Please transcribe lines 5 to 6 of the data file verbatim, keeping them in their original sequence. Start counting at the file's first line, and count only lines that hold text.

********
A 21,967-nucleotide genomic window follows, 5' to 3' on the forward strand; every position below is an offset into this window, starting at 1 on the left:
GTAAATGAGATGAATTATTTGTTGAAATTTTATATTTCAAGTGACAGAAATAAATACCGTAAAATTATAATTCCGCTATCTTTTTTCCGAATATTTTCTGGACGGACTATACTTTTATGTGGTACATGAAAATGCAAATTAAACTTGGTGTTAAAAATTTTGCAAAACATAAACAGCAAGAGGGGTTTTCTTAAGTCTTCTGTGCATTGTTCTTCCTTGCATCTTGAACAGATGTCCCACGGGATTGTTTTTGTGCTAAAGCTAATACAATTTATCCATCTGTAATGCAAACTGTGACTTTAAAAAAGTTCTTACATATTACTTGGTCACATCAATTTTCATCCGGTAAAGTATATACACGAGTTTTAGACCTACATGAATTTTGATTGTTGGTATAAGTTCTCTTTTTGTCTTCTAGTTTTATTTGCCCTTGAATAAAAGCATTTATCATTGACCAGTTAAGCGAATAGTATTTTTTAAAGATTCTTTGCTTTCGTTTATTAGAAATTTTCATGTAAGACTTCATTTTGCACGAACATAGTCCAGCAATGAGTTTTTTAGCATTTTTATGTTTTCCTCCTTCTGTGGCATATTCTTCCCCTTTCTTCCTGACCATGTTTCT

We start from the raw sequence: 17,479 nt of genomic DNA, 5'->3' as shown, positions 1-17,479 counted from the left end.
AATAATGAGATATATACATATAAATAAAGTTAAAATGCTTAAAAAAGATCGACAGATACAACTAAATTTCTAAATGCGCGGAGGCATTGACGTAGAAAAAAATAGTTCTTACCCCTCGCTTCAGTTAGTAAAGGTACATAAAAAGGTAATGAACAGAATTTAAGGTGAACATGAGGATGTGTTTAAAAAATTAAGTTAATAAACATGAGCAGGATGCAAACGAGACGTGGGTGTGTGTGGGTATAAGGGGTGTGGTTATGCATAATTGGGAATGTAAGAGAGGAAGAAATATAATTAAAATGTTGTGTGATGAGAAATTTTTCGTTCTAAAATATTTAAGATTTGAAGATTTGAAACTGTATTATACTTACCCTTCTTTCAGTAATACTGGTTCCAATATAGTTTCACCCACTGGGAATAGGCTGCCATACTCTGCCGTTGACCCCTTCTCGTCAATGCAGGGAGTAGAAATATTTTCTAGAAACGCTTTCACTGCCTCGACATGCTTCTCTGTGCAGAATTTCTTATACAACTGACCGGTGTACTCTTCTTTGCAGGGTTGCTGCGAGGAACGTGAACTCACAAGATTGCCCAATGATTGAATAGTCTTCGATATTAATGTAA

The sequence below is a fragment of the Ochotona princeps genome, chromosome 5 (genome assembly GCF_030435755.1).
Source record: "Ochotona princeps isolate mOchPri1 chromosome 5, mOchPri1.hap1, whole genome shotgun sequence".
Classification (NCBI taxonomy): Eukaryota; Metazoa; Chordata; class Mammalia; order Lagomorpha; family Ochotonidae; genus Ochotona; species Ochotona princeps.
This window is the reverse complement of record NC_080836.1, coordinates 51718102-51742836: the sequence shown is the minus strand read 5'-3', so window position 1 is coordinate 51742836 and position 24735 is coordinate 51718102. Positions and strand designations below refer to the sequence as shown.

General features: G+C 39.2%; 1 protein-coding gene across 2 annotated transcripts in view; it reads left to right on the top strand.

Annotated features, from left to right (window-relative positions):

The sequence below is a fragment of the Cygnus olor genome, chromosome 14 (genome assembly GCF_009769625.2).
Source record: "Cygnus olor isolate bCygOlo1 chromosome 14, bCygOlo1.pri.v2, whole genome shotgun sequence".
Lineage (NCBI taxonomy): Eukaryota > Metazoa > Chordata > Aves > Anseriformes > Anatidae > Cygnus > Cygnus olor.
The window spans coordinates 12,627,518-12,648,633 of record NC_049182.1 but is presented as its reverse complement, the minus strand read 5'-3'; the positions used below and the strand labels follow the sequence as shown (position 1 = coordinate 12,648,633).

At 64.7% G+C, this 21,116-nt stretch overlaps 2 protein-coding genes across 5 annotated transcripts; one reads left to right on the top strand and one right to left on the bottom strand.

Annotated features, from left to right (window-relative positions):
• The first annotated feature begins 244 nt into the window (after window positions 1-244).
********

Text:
The sequence below is a fragment of the Ochotona princeps genome, chromosome 5 (genome assembly GCF_030435755.1).
Source record: "Ochotona princeps isolate mOchPri1 chromosome 5, mOchPri1.hap1, whole genome shotgun sequence".